B y ALAN BRIEN AFTER all these thousands of years, it seems extra- ordinary that the vast majority of men in all cul- tures are still obediently falling asleep around mid- night and waking up re- luctantly a couple of hours after dawn. What is sleep but a neurotic reaction to nothingness, triggered off in early man by a fear of the dark? It seems to me to have a physiological justification only immediately after meals when the blood drains away from the extremities in order to assist the digestion. Sleeping is like cry- ing—a behaviour pattern which has largely lost its original justification. Tears wash the eyes but few weepers have eyeballs so dirty that the ducts must overflow down the cheeks. Sleep shuts off the interfering brain to allow the automatic mechanism of the body to do the dirty work, but few people are so tired that they need oblivion for eight hours out of every twenty-four. Yet every night a great tide of snores follows the sun around the globe. And almost every one of us, who will sleep long enough and soon enough in death, falls into a catalepsy which robs our brief existence of precious hours of consciousness.
Now that man in his industrial societies can rout the blackness at the flick of a switch, why should he not work all night, and then play and doze all day? Fewer and fewer of us need sun- light to earn our living. In offices and factories and shops, the daily-breaders slog on ignorant of whether it rains or shines outside. We are a semi- troglodyte civilisation which deliberately deprives itself of daylight. Even if there is some planners' reason why we should not work at night, I can- not see any reason for wasting those early morn- ing summer hours when the sun sometimes beams with a tropical fervour and the air has not yet been muddied with petrol fumes and chimney smoke. If the politicians really want to modernise Britain, they should break this stone-age habit to start the nation's day at six a.m. and end it at two p.m.
That much of our drowsiness is a defence
mechanism to avoid being awake to our inade- quacies cannot now be doubted. During the First World War it was discovered that many of the sprawled corpses on the barbed wire were in fact unharmed but asleep. And I notice that my own timetable of tiredness is arranged to protect me from doing things I dislike. I am ten times more exhausted before I write an article than after I have finished. The yawns decrease in frequency as I near the final sentence and I can only hope that my readers have noticed the same progres- sion. It is no coincidence that the signs of bore- dom and of sleepiness are almost indistinguish- able.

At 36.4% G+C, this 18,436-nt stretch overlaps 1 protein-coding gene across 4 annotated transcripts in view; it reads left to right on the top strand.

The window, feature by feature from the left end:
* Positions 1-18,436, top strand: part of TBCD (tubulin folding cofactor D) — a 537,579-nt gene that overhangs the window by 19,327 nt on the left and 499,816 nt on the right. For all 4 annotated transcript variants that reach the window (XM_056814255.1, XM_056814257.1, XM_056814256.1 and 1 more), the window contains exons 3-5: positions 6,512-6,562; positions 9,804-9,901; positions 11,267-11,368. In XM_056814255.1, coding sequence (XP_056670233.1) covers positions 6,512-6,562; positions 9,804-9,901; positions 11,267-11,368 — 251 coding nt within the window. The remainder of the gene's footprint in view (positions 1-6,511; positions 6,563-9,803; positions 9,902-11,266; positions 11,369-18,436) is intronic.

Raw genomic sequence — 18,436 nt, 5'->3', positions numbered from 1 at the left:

Sleep is a drug and one that is both addictive and progressive. Perhaps our obscure realisation of this makes a sleeping man seem both comical and somehow disgusting. The sight of another human being cushioned against reality brings out the worst in his fellows—and they begin clatter- ing dishes, vacuuming the stairs, playing records or talking noisily to themselves. To wake any- one is an act of aggression but often a justified one. For the truth is—sleep makes you tired.
Like all drugs, it has its uses. But there are few exertions which demand more than a thirty- minute siesta to recharge the batteries. All em- ployees should be permitted, indeed encouraged, to drop off for forty winks every two hours. I'm sure that time-and-motion study would easily establish that more profitable results were obtained from a staff which operated in bursts of high activity than through days of somnolent, bleared half-consciousness. The trouble with most bosses is that they are more concerned to see that their workers are there rather than all there.
Somnia, like insomnia, is a nervous ailment and may respond equally to psychiatric treat- ment. Insomnia is to sleep as constipation is to excretion—far more harm is caused by worrying about not doing it than by not doing it. If your body needs to close your eyes or open your bowels, nothing your mind can think will pre- vent the muscles following their ancient ritual, whether you are charging with a bayonet or travelling in a train without a corridor. How- ever rarely you go to bed or to the lavatory, that is often enough for you.
In this fall-out age, where violence is swallowed with every breath, we have already made suspect our two most innocent natural products, milk and rain. There is a school of thought which regards sleep as the last refuge of untainted humanity. But sleep is an alibi—literally a claim to be else- where at the time. More marriages have been ruined by over-indulgence in sleep than in sex, or by cruelty, poverty or adultery. The partner who goes dead in the chair after dinner or as the head hits the pillow is rejecting the mate as surely as if she locked him out of the house or he kicked her out of bed. Like drunkenness, it is a symptom, not a cause, of incompati- bility. I believe the reason that the Anglo-Saxon woman traditionally dotes on Latin lovers is not that they have superior endowments, but that Mediterranean men cat-nap in the afternoon in order to wolf-hunt at night.
It is time that the Ministry of Health mounted an anti-sleep campaign along with their anti- smoking one. And I say this as a veteran smoker and.sleeper who has been known to go on twenty- four-hour debauches of horizontal oblivion. Like alcohol, sleep is a short-term stimulant but a long-term depressant. To drop off for a few minutes at a dull lecture or a bad play is one of life's pleasures. But to be on the stuff every day of your life for hours at a time is a sickness. Let's all try to taper off today.